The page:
What are photographic loupe alternatives?
You find yourself in dire need of a loupe and can’t wait for a delivery? Fret not, for there are a bunch of alternatives you can use to save the day. Because photography gear is basically a pile of gadgets with lenses in them, many can be repurposed to serve as a magnifier. Most will not perform as well or be as comfortable as a good quality photography loupe, but they might get you out of a tight spot.
Many photographers keep an older 35mm prime or an enlarger lens to use instead of a dedicated loupe. Even if it’s banged up, with a stuck focus ring or a busted aperture, as long as the glass is in good nick it can be used. This is a good solution, as even a cheaper camera or enlarger lens will usually have decent quality on par with most of the expensive loupes. Most users report good results with either 50mm or 35mm focal lenghts. You might need to do some DIY to equip the lens with a base to replicate a loupe, or use it freehand much like a regular magnifying glass.
A popular alternative to loupes, stronger reading glasses are another option to consider. Some users find them comfortable as they leave both of your hands free, while others find the experience a bit disorienting. If you already wear prescription glasses, adding a second pair might be uncomfortable or impractical.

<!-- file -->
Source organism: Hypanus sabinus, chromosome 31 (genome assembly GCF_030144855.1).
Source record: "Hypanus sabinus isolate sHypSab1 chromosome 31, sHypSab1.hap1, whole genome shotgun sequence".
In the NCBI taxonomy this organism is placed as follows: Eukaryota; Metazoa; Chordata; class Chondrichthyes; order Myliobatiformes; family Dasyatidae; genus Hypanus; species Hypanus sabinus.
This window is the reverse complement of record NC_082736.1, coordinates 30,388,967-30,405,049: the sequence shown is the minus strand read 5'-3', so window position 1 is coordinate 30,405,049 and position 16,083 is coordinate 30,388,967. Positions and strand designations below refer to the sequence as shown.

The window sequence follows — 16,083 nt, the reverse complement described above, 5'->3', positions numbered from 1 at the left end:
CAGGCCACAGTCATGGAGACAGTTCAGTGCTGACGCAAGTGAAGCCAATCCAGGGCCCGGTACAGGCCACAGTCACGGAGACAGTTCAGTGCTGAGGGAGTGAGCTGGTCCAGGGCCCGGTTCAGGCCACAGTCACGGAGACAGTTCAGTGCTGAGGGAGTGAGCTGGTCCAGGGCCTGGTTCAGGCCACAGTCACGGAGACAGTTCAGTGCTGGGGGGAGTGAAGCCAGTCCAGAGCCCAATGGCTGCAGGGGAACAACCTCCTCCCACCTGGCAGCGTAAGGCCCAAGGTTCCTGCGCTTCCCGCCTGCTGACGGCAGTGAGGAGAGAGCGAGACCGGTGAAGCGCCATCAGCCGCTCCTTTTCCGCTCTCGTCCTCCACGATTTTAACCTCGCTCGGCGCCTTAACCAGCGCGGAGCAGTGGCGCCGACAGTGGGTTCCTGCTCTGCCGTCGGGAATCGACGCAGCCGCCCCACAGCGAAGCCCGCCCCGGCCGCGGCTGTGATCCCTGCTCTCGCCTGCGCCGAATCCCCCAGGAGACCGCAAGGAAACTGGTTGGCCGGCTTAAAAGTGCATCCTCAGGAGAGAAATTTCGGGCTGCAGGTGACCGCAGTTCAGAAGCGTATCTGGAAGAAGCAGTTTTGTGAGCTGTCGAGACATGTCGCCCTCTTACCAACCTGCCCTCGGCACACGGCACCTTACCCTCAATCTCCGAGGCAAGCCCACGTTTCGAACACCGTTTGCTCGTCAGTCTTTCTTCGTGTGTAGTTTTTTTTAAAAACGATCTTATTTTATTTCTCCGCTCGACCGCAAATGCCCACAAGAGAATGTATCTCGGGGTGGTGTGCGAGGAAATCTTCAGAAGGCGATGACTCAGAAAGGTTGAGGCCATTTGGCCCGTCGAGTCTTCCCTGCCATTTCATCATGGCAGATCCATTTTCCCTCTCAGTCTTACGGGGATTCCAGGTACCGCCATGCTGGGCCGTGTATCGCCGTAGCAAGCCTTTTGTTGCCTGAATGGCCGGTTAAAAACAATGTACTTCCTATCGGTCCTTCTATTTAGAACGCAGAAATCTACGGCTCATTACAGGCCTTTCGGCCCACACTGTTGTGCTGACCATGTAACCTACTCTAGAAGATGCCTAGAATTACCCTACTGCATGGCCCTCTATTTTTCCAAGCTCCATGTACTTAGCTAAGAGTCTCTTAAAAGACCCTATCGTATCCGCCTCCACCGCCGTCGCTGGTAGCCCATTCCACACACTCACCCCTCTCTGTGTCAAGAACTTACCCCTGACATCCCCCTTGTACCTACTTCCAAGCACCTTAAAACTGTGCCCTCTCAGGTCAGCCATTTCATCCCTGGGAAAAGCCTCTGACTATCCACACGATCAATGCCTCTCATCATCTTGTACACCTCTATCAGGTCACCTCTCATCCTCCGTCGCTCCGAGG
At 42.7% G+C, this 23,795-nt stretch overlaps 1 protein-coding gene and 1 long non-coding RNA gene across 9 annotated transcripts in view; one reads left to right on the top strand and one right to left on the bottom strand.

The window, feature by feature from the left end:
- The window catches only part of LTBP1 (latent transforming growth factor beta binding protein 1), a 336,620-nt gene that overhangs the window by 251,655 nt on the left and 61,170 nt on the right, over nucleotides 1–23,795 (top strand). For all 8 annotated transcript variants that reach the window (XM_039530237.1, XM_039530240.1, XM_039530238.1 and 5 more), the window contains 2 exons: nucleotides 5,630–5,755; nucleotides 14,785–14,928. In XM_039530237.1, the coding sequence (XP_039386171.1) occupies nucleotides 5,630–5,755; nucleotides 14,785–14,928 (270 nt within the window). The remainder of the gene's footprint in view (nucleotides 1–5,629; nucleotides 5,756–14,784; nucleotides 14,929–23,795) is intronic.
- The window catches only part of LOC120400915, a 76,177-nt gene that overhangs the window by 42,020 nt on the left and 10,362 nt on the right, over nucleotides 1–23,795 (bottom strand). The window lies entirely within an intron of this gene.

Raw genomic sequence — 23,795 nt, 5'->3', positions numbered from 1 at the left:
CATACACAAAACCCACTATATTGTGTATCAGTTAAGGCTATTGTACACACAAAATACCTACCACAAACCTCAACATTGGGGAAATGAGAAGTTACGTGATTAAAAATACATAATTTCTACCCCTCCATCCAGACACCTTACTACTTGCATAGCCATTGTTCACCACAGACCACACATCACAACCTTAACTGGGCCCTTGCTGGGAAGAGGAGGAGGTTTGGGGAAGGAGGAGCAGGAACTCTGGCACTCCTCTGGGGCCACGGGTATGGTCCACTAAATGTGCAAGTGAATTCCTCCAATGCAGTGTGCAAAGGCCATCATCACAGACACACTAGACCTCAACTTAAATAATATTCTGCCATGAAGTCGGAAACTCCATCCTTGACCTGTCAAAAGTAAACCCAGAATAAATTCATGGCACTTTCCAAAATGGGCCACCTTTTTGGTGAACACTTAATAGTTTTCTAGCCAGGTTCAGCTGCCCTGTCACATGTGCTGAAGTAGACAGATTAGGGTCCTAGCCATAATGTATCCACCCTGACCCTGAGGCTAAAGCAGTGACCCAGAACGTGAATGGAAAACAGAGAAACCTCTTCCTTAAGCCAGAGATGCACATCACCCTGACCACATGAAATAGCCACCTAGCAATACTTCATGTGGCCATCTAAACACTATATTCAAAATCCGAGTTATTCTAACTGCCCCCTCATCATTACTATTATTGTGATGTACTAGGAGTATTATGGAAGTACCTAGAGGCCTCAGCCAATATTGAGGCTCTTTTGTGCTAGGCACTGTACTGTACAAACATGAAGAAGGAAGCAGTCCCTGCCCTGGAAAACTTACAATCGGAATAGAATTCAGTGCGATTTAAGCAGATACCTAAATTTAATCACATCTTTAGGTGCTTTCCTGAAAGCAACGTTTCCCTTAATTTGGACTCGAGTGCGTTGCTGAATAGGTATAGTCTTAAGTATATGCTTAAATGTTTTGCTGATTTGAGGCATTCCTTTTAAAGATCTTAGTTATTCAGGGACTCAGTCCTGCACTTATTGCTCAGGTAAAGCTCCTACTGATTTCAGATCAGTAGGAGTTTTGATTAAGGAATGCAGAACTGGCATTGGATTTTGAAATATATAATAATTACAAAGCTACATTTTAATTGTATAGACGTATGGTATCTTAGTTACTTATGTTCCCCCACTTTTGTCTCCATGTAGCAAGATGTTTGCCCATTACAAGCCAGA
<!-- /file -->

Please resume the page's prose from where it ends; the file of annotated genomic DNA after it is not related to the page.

Waist level finder
This is a bit more of a niche option, since it’s only viable if you have a medium format camera with a detachable waist level viewfinder with a built-in magnifier. Anyway, I’ve successfuly used my Bronica SQ-Ai’s finder as a foldable loupe capable of showing a clear, magnified image of a full 6×6 frame. The finder is not flat based but has some mounting tabs protruding from the bottom. I still wanted to be able to mount it on the camera, so I did not remove the tabs but made a pad of EVA foam to level the base.
Most phones nowadays can focus fairly close, and with the ever increasing megapixel count of their sensors, they can provide pretty decent close up images. Many phones even have dedicated magnifier camera modes or apps. Bonus tip! If you enable your phone’s Invert colors accessibility feature, you’ll get live negative inversion.
Enlarger + Focus finder
If you want to inspect your film at very high magnifications but lack a microscope or high power loupe, you can use your darkroom printing setup. Pop the film in your enlarger, crank the head up high and use a magnifying focus finder to scrutinize details. This does add a few variables in the mix, such as enlarger and film holder alignment, enlarger lens quality and focus finder alignment, but will give you a highly magnified image.